55773RE: [bolger] Re: Bolger Micro
- Oct 3, 2007Hi again,_
I don't know what a spec micro would hold up to but mine feels incredibly stout. Years ago I ran mine aground at full speed. This is no small feat in a boat that draws a little over a foot of water and I was sure after jumping the boat up on that ledge that she'd been ruined but the only damage I could find was a little curl of lead ( picture a mallards tail ) in the bottom of the keel. As far as seaworthiness mine has been outside the San Francisco Golden Gate in high winds and at least sixs foot seas. The boat was fine but like others have said the real limits are in the crews abilities to sail and endure the physical demands of bad weather.
You mentioned you wanted to sail with your family and here I'll say we did so as a family of four. We cruised for tenor more days at a time in Mexico,in the pacific Northwest and in Maine but the boat is really best suited for two people even as a day sailor.
Again I'll urge you to consider the Birdwatcher especially if your going to trailer your boat. A micro takes time to set up and because of the rocker of the bottom needs a steep ramp to float it off the trailer. With a micro your going to need a dinghy and a motor so add that into the equation when your comparing costs. There was an article on the birdwatcher in Woodenboat and if you haven't read it I would urge you to.
I don't want to give the impression that I think the micro is not a good design I've sailed mine for ten years now and just spent two weeks cruising the Maine coast this summer with my wife. I just bought new sails for her and would find it hard to sell her but that said it's easy for me to see the merits of the Birdwatcher design.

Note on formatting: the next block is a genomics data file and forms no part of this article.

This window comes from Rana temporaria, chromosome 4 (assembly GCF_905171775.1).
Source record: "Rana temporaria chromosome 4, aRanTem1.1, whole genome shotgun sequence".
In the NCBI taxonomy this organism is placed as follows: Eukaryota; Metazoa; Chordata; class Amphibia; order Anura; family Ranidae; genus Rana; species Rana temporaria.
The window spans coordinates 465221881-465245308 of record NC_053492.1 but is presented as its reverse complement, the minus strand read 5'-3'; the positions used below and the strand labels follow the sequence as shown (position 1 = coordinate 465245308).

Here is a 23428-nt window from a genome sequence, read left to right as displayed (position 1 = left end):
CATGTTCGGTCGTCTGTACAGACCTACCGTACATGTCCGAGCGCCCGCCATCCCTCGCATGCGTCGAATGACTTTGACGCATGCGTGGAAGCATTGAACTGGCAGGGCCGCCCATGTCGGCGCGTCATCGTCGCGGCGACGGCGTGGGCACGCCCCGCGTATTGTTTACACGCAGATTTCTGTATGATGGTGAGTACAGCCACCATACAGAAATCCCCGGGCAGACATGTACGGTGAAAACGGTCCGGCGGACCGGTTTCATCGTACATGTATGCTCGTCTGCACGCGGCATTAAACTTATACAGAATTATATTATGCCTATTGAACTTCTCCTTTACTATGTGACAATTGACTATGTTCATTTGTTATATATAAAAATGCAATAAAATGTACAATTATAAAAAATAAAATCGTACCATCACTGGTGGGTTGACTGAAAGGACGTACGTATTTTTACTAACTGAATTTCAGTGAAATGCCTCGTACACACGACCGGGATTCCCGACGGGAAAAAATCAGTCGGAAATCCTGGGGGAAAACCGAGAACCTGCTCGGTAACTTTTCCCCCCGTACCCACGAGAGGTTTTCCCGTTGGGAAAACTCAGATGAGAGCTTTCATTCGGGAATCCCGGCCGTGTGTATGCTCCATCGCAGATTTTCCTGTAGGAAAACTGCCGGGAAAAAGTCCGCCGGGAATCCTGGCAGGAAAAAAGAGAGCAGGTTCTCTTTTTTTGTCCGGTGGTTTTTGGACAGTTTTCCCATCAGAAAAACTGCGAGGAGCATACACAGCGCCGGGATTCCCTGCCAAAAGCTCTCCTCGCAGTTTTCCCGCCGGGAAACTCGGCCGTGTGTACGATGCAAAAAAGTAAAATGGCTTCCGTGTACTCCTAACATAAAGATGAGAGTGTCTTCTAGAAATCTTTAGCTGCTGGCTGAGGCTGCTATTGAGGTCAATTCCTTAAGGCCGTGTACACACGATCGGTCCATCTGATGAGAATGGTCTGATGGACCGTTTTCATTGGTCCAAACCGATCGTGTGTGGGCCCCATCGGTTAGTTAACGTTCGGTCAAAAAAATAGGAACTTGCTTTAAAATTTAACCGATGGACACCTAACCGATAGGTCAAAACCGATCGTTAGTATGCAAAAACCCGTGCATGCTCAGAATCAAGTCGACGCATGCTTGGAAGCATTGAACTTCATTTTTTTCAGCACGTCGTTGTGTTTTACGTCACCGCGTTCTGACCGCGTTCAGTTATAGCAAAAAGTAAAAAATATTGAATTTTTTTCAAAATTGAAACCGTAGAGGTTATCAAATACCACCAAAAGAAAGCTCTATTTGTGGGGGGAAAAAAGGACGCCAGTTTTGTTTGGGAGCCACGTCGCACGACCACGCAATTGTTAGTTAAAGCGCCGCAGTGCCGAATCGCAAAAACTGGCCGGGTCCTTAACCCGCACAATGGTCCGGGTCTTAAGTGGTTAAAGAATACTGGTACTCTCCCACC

Buck__________________________> To: email@example.com> From: endsley_t@...> Date: Wed, 3 Oct 2007 01:59:05 +0000> Subject: [bolger] Re: Bolger Micro>> I think maybe my comment about "pushing the Elements to the limit" may> have been misconstrued.> First off let me say I live in Gulfport, MS. For those who may not be> familiar with our geography, we have several barrier islands with> three being a sort sail (5-7 miles offshore). The water depth between> shore and these islands averages around 12 feet (deeper in some> places, shallower in many!). Even though the islands give protection> from the ocean, when the wind conditions are right and the tide is> running in the opposite direction the seas get confused. Producing> short, flat, irregular waves usually up to 3 feet (although I have> seen 6).> Of course a prudent sailor is aware of the weather and always keeps an> eye out for deteriorating conditions, But what if I were on the open> ocean side (South) of an island, which happened to be the Lee side,> and was completely unaware of the Windward conditions until the> fateful return trip?> Per plan, would the Micro stand up to 3 foot seas?> The real reason I wanted a 1" Hull was due to Katrina debris. Efforts> are ongoing to remove more but it is a slow process. I worry that> eventually I may run into something and I wanted the piece of mind> that the Hull would stand up to it without puncture. Maybe I'm> over-worrying...> My intention for this boat is to sail with the family out to islands> on the weekends. I just want to be able to get home in bad weather> conditions if we are forced to by time constraints.> Mr. Lenihan, I have seen pictures of your boat and I aspire to achieve> the level of finish you did with LESTAT. A true Gold-Plater!> I have read a lot of Mr. Bolger's comments pertaining to changing his> designs and that is not what I intended. I just thought thicker was> better...> What about 1/2" Hull, 3/8" everywhere else? With sheathed exterior> will it be beyond the reasonable towing capacity of a 6 cylinder?> Or will the Micro with 1/4" plywood throughout and sheathed exterior> be more than enough for my needs and intended uses?>
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